The Assistive Technology Industry Association (ATiA) defines assistive technology as “any item, piece of equipment, software program, or product system that is used to increase, maintain, or improve the functional capabilities of persons with disabilities.” It’s been around since before the 1900s, maturing from “no tech” (for example, Benjamin Franklin’s bifocal glasses and Braille for the blind) to “high-tech” (screen readers, password managers, and other applications). The Accessibility Tree, which we’re discussing today, is used by all operating systems to power assistive technology.
The Accessibility Tree is used by assistive technology to augment or replace the existing UI for applications, as well as translating operations performed by the user into something that the application understands. Tools can be used to inspect the Accessibility Tree for an application to get insight on how the application will be presented to assistive technology.
Leveraging these tools can be valuable for developers of applications to ensure that assistive technology will interpret the application correctly, thus building an inclusive experience for every user.
How the Accessibility Tree works
The operating system of a computer is responsible for creating and exposing an Accessibility Tree for a given application.
For web applications, browsers will automatically map the DOM (Document Object Model), which is an HTML (HyperText Markup Language) representation used to render a web page, into an Accessibility Tree and provide it to the operating system. Once an Accessibility Tree has been created for an application, assistive technology can access nodes on the tree for information about what that node represents, such as the role, name, state, and actions on the node.
Assistive technology can use this information to add augmentations to the UI and provide additional functionality for the user to interact with.
Accessibility Tree and ARIA beginnings
Early forms of assistive technology used heuristic techniques to determine what elements on the screen represented. A horizontal group of labels could potentially be a menu, and a label with a border could be interpreted as a button. These implementations were essentially guessing at what the different elements on an application were and was fairly error prone. There were also attempts to look at calls to the operating system to render things on the screen.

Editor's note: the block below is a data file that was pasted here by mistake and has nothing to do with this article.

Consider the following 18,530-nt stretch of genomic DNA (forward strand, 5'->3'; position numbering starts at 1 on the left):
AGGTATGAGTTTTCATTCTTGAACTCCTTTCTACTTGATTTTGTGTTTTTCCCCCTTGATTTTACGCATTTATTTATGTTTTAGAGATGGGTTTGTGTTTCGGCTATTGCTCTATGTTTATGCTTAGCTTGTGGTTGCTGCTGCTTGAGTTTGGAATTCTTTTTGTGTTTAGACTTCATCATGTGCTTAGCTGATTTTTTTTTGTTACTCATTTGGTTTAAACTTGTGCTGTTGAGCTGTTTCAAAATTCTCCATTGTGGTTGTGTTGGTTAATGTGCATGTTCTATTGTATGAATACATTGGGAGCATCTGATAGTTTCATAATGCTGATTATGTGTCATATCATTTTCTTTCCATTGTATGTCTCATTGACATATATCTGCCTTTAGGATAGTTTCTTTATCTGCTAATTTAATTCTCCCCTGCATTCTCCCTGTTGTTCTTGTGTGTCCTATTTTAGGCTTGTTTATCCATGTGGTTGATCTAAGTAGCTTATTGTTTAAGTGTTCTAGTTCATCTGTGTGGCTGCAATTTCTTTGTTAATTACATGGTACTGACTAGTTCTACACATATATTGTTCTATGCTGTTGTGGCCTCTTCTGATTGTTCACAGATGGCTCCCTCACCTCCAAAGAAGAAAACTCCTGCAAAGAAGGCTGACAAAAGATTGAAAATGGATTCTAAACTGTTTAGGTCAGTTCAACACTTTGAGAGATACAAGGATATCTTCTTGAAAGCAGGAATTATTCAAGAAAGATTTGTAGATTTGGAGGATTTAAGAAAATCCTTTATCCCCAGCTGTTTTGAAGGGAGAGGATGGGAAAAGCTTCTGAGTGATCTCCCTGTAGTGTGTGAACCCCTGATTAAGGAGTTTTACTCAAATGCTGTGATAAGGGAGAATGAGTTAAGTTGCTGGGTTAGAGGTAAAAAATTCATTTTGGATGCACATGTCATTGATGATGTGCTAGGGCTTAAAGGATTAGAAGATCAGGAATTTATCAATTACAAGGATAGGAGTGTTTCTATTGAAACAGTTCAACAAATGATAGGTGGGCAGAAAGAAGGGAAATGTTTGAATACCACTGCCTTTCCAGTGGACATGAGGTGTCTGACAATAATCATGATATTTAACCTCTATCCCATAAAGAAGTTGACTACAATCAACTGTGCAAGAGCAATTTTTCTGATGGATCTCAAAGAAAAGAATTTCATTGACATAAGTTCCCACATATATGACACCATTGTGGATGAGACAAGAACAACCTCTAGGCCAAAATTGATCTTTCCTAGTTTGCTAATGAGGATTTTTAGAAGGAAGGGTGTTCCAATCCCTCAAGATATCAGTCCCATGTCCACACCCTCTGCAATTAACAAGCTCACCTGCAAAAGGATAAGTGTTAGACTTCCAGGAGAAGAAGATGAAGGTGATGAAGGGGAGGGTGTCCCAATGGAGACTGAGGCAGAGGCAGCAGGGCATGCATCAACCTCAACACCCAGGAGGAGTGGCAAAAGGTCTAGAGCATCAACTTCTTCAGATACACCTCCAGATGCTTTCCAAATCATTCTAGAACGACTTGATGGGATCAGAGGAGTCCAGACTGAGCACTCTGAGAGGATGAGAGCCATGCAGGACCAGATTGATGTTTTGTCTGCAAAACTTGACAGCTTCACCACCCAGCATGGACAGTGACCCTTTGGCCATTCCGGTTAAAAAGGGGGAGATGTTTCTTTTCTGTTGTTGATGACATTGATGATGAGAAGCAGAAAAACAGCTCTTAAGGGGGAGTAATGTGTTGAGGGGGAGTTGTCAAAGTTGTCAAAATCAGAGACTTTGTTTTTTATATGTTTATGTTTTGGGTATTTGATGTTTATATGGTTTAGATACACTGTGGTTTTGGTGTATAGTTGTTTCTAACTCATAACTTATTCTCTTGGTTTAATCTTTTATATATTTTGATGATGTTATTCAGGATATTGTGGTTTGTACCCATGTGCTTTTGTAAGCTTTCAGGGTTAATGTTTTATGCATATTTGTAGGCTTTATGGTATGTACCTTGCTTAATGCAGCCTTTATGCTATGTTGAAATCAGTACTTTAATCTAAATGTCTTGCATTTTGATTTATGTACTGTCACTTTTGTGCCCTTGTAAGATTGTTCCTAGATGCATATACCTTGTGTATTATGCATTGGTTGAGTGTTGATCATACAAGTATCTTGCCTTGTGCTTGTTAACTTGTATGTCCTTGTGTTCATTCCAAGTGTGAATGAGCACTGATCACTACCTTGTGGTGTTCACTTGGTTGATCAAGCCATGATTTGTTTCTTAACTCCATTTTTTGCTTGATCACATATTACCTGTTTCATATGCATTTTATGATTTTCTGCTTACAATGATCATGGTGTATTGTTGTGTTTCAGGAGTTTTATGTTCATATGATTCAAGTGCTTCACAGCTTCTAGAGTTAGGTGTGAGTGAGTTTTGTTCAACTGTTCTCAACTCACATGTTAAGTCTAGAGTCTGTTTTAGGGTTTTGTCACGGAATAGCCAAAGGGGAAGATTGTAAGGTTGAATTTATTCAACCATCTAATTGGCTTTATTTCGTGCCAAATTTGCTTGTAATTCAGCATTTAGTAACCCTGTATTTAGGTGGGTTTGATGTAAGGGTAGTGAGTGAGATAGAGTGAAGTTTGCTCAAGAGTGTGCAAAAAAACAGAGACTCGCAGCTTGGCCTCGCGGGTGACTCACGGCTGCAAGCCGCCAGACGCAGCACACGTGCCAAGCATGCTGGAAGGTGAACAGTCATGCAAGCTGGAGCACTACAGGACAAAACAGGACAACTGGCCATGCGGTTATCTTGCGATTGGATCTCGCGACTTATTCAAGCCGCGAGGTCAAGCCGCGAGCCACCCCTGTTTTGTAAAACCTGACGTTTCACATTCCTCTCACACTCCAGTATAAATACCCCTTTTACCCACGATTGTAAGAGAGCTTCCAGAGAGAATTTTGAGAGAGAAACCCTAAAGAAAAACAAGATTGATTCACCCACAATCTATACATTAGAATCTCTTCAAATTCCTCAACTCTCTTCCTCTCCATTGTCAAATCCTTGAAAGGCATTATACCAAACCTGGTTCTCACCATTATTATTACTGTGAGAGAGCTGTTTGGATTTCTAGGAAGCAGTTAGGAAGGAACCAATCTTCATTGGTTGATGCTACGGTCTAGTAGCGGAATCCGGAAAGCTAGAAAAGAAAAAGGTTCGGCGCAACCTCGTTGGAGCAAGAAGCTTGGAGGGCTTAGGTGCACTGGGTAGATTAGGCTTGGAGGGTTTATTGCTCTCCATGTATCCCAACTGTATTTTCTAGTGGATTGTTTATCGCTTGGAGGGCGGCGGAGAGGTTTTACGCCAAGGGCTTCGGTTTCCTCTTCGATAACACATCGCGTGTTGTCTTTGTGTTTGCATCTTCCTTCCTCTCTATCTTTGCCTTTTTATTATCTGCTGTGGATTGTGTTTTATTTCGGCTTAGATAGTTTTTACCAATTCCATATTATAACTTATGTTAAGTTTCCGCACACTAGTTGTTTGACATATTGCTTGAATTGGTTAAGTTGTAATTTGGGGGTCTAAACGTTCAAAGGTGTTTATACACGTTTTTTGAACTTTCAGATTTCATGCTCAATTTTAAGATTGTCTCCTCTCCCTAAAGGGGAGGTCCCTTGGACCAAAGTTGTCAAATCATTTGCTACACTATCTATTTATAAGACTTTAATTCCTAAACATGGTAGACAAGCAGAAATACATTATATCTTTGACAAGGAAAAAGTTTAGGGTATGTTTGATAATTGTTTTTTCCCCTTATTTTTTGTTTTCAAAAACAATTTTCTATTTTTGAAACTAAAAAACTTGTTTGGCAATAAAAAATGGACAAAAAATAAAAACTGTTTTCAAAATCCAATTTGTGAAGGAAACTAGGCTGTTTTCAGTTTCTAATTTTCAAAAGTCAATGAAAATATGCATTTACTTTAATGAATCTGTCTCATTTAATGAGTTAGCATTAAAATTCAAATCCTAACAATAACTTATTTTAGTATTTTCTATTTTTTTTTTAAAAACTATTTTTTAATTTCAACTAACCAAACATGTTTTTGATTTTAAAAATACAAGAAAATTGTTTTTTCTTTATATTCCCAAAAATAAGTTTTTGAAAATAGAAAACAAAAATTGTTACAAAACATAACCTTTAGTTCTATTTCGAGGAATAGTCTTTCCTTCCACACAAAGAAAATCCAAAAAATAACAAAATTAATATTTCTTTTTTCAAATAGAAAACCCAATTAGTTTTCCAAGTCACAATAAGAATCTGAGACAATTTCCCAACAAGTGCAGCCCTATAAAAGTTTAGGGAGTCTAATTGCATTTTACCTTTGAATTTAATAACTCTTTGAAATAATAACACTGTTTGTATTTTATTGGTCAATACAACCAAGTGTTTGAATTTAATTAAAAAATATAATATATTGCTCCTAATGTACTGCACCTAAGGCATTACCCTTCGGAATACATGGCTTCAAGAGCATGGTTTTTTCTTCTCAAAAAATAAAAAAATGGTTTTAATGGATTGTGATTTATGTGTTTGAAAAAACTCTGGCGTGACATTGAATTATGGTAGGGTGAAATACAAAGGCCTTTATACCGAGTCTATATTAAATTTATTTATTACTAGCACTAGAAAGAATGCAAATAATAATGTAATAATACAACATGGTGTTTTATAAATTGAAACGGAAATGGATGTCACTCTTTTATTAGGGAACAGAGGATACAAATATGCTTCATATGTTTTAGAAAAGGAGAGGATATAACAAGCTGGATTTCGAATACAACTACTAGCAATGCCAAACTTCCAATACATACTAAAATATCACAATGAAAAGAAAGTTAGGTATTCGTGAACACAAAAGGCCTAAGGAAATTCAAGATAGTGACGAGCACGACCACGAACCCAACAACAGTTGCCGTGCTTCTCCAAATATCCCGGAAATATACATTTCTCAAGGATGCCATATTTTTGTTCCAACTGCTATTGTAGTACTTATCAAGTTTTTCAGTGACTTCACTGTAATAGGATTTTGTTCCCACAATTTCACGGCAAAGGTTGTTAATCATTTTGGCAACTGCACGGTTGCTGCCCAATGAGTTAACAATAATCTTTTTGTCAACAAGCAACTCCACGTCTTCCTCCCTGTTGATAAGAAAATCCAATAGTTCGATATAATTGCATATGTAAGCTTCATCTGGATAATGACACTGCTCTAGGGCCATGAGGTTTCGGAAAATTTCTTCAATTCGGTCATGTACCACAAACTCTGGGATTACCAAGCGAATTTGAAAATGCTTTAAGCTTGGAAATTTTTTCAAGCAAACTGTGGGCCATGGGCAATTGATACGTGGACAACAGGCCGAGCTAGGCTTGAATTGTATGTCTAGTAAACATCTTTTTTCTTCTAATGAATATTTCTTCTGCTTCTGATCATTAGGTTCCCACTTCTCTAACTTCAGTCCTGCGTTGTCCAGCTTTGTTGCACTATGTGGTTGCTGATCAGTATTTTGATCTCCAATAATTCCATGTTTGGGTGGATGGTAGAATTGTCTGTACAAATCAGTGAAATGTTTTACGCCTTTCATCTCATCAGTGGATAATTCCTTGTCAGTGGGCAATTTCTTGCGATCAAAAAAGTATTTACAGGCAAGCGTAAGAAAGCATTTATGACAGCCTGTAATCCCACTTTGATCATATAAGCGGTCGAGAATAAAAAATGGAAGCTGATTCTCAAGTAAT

In Windows 95, Microsoft Active Accessibility (MSAA) was introduced and later extended into UI Automation. This was the first time accessibility was represented as a tree structure and was adopted widely because applications were starting to use a tree structure to represent their UI.
When the browser is translating the DOM into an Accessibility Tree, there is a precedence for attributes that the browser will use for data in the nodes. For example, a text input uses the following order:
Browsers will use ARIA attributes if they are provided to fill in data for an Accessibility Tree. If the data is not provided, it will fall back to other attributes on the element, if possible. It is important to limit the use of ARIA where possible and use semantic HTML, but there are some cases where ARIA is needed to have a custom component behave like a control that assistive technology can understand.
For example, a custom data-list component (component used to provide suggestions for auto-complete controls) could be written to allow styling to be applied since the native data-list does not allow for it. ARIA can be used to communicate to the browser that this component should be treated as a data-list, even though the implementation is completely different.
Viewing the Accessibility Tree
There are several ways to view the Accessibility Tree for an application:
- Windows uses Active Accessibility Object Inspector
- OSX and iOS have Accessibility inspector
- Developers who are blind or have low vision can use a JAWS script called BX
- Various browser extensions
- Chrome and Firefox
We recommend bookmarking the documentation for Chrome, Firefox, and Accessibility Inspector for OSX. It will also show how to use the Accessibility Inspector to audit an application for any accessibility-related issues it can detect.
There is also a fantastic WWDC 2019 presentation that highlights the updated inspector and how to use it to walk the tree. While these tools are not a replacement for automated testing, they can be very helpful in creating and troubleshooting custom components that should behave a certain way.
Accessible applications with the Accessibility Tree
In 5 tips for making your app accessible, Ted Drake notes that accessible product development is the responsibility of all designers and developers and that designing with accessibility from the beginning is easier than fixing issues after the fact. With the Accessibility Tree, assistive technology is able to interpret applications correctly and makes these applications accessible to every user.
It’s important to keep in mind that even with accessibility-first design, developers should be on the lookout for accessibility feedback so they can find out what may be causing a barrier to their users and then remove it. Sarah Margolis-Greenbaum explains how developers can find valuable accessibility feedback in Slack and Luis Garcia’s Setting priorities for accessibility issues can help ensure issues are prioritized efficiently.